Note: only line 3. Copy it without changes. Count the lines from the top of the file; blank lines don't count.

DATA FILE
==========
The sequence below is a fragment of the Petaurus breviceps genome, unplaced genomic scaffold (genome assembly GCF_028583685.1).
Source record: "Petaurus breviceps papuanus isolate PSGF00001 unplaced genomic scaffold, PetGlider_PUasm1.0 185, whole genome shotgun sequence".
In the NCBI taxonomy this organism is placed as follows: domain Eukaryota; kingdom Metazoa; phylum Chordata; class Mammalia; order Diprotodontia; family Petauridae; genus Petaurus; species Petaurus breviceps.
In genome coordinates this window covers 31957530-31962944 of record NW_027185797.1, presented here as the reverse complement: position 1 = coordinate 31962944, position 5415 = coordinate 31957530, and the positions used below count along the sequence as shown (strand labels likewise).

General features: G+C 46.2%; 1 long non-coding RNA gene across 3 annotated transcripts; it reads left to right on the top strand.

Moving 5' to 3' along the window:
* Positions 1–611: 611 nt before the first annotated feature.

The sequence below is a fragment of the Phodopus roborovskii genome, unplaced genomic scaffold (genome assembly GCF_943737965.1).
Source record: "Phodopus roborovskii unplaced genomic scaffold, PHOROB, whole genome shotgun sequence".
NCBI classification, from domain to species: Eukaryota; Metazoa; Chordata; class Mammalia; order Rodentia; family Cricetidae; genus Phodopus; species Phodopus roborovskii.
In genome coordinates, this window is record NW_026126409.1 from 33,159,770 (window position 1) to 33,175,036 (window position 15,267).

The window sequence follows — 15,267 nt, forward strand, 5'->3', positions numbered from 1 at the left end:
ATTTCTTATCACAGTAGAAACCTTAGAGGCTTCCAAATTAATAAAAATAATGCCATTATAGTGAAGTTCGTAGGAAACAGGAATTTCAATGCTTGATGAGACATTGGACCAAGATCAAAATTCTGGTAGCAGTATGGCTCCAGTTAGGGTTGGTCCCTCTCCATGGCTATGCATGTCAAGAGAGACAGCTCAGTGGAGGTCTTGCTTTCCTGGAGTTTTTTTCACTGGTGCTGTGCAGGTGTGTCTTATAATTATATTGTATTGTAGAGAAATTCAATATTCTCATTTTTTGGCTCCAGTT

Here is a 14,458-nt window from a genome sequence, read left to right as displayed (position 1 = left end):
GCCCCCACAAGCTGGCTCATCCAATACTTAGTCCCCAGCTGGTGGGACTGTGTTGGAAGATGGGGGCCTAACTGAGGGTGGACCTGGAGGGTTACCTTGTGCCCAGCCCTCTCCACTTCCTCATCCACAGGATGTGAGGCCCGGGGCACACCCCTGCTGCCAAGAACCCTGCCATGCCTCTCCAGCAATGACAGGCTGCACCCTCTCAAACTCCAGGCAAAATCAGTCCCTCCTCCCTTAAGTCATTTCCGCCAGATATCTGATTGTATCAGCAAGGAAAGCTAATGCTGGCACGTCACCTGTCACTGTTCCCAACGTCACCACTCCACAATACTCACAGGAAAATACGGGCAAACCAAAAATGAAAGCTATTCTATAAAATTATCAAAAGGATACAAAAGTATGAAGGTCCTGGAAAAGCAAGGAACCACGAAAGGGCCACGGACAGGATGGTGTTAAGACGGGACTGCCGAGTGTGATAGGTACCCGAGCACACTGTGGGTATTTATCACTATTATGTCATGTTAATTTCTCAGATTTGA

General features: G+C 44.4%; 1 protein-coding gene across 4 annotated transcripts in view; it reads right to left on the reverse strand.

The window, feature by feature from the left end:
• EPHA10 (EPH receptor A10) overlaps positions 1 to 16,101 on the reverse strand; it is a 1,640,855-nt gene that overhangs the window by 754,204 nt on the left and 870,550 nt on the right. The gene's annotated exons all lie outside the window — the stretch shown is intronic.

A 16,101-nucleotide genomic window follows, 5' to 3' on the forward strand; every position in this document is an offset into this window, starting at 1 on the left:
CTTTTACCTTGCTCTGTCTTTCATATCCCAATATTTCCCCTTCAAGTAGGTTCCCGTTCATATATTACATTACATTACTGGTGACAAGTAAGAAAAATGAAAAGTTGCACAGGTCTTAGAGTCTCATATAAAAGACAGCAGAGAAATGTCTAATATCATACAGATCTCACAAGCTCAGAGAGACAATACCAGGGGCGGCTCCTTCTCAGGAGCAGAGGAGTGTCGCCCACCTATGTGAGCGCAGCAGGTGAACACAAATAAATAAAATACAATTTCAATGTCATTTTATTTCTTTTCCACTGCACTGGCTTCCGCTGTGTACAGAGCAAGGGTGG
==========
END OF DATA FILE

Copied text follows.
In the NCBI taxonomy this organism is placed as follows: domain Eukaryota; kingdom Metazoa; phylum Chordata; class Mammalia; order Diprotodontia; family Petauridae; genus Petaurus; species Petaurus breviceps.